Friedrich Nietzsche, Miscellaneous Maxims and opinions (Vermischte Meinungen und Sprüche).

Miscellaneous Maxims and Opinions, the first supplement to Human, All Too Human, first published in 1879.  A second supplement, The Wanderer and his Shadow (Der Wanderer und sein Schatten) followed in 1880.


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Previous Section   224. BALM AND POISON   Next Section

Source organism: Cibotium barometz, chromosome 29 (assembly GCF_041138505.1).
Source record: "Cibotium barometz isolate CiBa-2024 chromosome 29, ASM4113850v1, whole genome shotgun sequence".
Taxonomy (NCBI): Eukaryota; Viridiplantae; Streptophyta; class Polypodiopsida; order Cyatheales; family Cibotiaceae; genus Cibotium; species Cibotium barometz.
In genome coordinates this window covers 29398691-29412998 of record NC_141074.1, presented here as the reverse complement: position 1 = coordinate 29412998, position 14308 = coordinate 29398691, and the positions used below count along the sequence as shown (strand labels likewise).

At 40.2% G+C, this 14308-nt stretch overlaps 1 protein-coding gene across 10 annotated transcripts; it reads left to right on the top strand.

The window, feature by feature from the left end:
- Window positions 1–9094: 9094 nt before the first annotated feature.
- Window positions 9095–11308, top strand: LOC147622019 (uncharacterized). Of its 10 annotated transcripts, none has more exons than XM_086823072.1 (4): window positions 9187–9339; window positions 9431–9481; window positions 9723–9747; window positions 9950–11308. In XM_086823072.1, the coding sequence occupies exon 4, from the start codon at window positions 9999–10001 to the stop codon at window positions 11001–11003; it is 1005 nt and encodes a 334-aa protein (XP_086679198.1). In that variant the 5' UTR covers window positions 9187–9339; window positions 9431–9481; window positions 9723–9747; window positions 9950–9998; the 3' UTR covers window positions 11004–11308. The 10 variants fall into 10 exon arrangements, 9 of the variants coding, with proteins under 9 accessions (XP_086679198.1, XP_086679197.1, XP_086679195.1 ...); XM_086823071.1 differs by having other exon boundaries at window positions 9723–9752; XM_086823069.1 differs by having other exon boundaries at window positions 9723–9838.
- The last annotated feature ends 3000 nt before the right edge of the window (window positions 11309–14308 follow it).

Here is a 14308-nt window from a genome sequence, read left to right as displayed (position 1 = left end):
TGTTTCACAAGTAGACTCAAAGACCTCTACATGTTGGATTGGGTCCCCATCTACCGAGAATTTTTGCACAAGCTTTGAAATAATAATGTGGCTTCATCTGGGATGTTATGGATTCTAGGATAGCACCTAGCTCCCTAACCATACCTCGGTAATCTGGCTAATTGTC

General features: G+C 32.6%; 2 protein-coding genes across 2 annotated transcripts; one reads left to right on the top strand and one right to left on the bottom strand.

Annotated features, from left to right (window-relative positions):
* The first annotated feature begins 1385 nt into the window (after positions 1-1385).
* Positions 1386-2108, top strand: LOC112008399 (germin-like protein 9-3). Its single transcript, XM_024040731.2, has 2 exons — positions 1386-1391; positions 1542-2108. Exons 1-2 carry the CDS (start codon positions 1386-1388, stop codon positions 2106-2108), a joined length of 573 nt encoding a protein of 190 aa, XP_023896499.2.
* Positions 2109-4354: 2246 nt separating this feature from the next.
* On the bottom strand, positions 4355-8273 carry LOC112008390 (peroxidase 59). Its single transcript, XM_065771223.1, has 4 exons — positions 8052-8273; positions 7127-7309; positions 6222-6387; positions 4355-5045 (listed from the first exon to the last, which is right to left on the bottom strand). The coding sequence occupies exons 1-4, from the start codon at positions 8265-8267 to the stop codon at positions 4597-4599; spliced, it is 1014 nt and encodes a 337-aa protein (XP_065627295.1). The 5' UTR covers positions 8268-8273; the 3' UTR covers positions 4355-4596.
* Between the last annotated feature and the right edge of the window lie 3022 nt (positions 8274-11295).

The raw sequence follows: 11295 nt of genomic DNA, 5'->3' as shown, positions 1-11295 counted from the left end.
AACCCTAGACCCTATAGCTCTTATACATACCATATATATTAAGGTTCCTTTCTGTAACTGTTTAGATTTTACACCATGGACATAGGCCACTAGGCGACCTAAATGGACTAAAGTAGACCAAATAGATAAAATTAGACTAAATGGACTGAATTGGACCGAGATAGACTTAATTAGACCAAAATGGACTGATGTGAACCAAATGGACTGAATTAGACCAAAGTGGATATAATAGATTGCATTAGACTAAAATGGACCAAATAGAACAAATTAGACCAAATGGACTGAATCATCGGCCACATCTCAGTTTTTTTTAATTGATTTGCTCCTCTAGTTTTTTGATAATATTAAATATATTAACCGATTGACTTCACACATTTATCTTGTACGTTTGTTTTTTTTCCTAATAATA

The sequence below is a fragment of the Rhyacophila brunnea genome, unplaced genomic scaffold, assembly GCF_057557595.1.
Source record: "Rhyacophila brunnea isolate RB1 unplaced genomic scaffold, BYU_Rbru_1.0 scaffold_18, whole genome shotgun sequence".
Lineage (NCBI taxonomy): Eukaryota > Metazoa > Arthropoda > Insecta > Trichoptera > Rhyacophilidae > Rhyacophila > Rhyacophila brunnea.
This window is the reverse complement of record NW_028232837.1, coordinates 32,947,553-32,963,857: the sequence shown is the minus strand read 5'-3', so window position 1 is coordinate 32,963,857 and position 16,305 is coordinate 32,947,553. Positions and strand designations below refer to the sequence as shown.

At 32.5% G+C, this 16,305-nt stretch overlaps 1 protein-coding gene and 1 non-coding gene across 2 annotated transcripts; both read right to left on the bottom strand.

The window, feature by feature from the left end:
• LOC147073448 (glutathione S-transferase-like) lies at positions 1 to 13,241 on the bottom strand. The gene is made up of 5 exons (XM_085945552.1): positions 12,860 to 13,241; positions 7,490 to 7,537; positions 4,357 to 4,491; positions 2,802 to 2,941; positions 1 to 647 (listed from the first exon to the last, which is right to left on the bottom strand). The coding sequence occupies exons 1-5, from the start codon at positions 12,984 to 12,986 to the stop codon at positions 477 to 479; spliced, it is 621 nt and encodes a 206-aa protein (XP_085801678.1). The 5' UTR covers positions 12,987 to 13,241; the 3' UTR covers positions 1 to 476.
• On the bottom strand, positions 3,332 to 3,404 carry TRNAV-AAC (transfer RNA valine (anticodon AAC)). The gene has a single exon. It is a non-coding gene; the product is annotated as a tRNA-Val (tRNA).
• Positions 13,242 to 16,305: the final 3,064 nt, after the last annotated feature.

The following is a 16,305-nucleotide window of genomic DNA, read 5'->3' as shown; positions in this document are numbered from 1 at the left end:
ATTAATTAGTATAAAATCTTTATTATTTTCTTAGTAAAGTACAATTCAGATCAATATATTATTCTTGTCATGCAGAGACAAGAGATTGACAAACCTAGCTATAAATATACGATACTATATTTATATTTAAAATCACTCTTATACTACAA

Balm and Poison.  We cannot ponder too deeply on this fact: Christianity is the religion of antiquity grown old; it presupposes degenerate old culture-stocks, and on them it had, and still has, power to work like balm.  There are periods when ears and eyes are full of slime, so that they can no longer hear the voice of reason and philosophy or see the wisdom that walks in bodily shape, whether it bears the name of Epictetus or of Epicurus.  Then, perhaps, the erection of the martyr's cross and the "trumpet of the last judgment” may have the effect of still inspiring such races to end their lives decently.  If we think of Juvenal's Rome, of that poisonous toad with the eyes of Venus, we understand what it means to make the sign of the Cross before the world, we honour the silent Christian community and are grateful for its having stifled the Greco-Roman Empire.  If, indeed, most men were then born in spiritual slavery, with the sensuality of old men, what a pleasure to meet beings who were more soul than body, and who seemed to realise the Greek idea of the shades of the under-world — shy, scurrying, chirping, kindly creatures, with a reversion on the " better life” and therefore so unassuming, so secretly scornful, so proudly patient!  — This Christianity, as the evening chime of the good antiquity, with cracked, weary and yet melodious bell, is balm in the ears even to one who only now traverses those centuries historically.  What must it have been to those men themselves!  — To young and fresh barbarian nations, on the other hand, Christianity is a poison.  For to implant the teaching of sinfulness and damnation in the heroic, childlike, and animal soul of the old Germans is nothing but poisoning.  An enormous chemical fermentation and decomposition, a medley of sentiments and judgments, a rank growth of adventurous legend, and hence in the long run a fundamental weakening of such barbarian peoples, was the inevitable result.  True, without this weakening what should we have left of Greek culture, of the whole cultured past of the human race?  For the barbarians untouched by Christianity knew very well how to make a clean sweep of old cultures, as was only too clearly shown by the heathen conquerors of Romanised Britain.  Thus Christianity, against its will, was compelled to aid in making "the antique world" immortal.  There remains, however, a counter-question and the possibility of a counter-reckoning.  Without this weakening through the poisoning referred to, would any of those fresh stocks — the Germans, for instance — have been in a position gradually to find by themselves a higher, a peculiar, a new culture, of which the most distant conception would therefore have been lost to humanity?  — In this, as in every case, we do not know, Christianly speaking, whether God owes the devil or the devil God more thanks for everything having turned out as it has.  

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